Review – The Night Sister by Jennifer McMahon

 

The Night Sister

By Jennifer McMahon

SummaryOnce the thriving attraction of rural Vermont, the Tower Motel now stands in disrepair, alive only in the memories of Amy, Piper, and Piper’s kid sister, Margot. The three played there as girls until the day that their games uncovered something dark and twisted in the motel’s past, something that ruined their friendship forever.

Now adult, Piper and Margot have tried to forget what they found that fateful summer, but their lives are upended when Piper receives a panicked midnight call from Margot, with news of a horrific crime for which Amy stands accused. Suddenly, Margot and Piper are forced to relive the time that they found the suitcase that once belonged to Sylvie Slater, the aunt that Amy claimed had run away to Hollywood to live out her dream of becoming Hitchcock’s next blonde bombshell leading lady. As Margot and Piper investigate, a cleverly woven plot unfolds—revealing the story of Sylvie and Rose, two other sisters who lived at the motel during its 1950s heyday. Each believed the other to be something truly monstrous, but only one carries the secret that would haunt the generations to come.

Source: I purchased a paperback

Add to Goodreads

Review:

I am a huge fan of Jennifer McMahon novels and The Night Sister was certainly not disappointing. I’m always amazed when authors can deliver amazing stories that are consistently good and mysterious. While many of her stories share similarities, each one has a unique element that I never see coming and it makes each book it’s own wonderful adventure. Part mystery, part contemporary, part horror, part supernatural… all of her novels combine everything I love into compelling stories that feature something odd, something slightly off, and childhood adventures and misunderstandings that become adult secrets and memories of the past. 

I flew through The Night Sister on a cold and creepy evening, ready to be slightly scared, and the book definitely delivered. The story had 3 distinct parts. The 50s, where the story featured Sylvie and Rose, two sisters growing up in the Tower Motel in London, Vermont with their family; the 80s, featuring Amy, Rose’s daughter and her friend Piper, along with Piper’s sister Margot; the present, featuring Piper, who came back to town after an awful accident involving Amy. What secrets were hidden in the Tower motel? 

I loved piecing together the past and trying to unravel what was really going on in the motel. As I said before, McMahon isn’t afraid to throw a bit a supernatural into the story, so when Rose assumed her sister was a mare, a creature who could essentially shape-shift, I read with a healthy dose of skepticism and intrigue. Just because there are legends in the story doesn’t mean McMahon will necessarily include them as plot devices, so you never really know what to expect. I love never knowing what amount of the fantastic will be a part of the story and what is just part of the backdrop. It keeps me on the edge of my seat and it worked well in The Night Sister.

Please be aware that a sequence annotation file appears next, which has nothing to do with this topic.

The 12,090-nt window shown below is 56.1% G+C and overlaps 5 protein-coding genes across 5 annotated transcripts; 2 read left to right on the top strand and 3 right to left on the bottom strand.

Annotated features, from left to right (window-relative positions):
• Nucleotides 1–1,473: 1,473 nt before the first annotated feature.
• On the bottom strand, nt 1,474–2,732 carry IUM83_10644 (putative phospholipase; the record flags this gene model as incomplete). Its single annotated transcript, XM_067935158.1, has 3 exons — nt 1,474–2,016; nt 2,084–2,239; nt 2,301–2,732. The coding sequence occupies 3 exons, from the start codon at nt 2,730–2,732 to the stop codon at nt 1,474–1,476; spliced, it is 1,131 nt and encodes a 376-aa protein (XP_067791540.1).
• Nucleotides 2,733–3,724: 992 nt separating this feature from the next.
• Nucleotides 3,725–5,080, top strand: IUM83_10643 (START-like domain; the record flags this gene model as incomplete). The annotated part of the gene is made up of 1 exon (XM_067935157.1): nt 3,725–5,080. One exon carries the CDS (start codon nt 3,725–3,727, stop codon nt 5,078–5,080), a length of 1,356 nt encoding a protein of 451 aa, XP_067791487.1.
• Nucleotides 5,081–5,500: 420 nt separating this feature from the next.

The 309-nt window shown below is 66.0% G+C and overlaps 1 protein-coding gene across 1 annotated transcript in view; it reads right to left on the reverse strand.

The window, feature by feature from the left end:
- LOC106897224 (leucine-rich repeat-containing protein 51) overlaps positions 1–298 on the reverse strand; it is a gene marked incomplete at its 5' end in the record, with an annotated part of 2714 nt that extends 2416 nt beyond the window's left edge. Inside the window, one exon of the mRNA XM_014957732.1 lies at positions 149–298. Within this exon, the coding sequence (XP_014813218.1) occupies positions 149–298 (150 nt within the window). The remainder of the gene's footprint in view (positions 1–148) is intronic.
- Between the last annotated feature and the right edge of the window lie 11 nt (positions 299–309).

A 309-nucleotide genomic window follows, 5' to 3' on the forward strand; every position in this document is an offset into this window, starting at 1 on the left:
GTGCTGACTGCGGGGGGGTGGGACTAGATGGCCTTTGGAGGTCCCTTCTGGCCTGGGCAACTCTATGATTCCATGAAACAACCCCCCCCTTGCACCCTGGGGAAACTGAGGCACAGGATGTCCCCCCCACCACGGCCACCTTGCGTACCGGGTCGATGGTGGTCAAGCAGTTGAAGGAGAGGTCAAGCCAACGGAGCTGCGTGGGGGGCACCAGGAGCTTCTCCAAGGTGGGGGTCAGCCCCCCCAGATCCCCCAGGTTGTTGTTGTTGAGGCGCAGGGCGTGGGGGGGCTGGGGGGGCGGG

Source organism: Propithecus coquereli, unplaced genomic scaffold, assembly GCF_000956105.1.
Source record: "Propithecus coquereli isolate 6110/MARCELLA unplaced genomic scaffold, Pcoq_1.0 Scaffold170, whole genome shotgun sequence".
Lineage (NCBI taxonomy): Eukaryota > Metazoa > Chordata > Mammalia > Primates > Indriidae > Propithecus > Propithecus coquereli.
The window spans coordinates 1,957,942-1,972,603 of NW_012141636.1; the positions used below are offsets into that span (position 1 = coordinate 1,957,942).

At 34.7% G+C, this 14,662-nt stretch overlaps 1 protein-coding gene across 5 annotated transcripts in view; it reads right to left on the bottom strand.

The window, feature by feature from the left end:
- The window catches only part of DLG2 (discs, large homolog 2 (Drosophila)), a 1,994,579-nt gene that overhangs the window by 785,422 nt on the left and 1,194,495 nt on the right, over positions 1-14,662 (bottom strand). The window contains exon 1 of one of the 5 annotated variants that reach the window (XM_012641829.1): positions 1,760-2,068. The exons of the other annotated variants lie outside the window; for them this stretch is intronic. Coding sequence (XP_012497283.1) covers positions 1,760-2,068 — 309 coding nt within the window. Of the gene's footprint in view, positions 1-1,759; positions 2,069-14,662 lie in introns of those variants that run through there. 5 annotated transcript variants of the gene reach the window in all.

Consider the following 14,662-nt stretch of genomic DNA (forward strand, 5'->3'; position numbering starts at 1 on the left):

Aside from the mysterious plot and wondering what happened with Sylvie’s disappearance in the 60s, I was interested in the dynamics between Piper and Margot and Amy, as well as Jason, who played a part in the girl’s past and present and was later married to Margot. I love the complexities of growing up and discovering the problems of adults, wanting to figure out a mystery, and also having to deal with the emotions and hormone’s driving young teens. The book was compelling on several levels and it made it easy to flip through the pages eagerly.

I loved The Night Sister and I definitely recommend it. Still, my favorite McMahon novel is Don’t Breathe A Word, but The Night Sister was very good. I don’t know how she does it, but she tells great stories consistently, with none of them being disappointing to me. I highly recommend all of her books.

Star 5

Advertisements

One thought on “Review – The Night Sister by Jennifer McMahon

Leave a Reply

Fill in your details below or click an icon to log in:

WordPress.com Logo

You are commenting using your WordPress.com account. Log Out / Change )

Twitter picture

You are commenting using your Twitter account. Log Out / Change )

Facebook photo

You are commenting using your Facebook account. Log Out / Change )

Google+ photo

You are commenting using your Google+ account. Log Out / Change )

Connecting to %s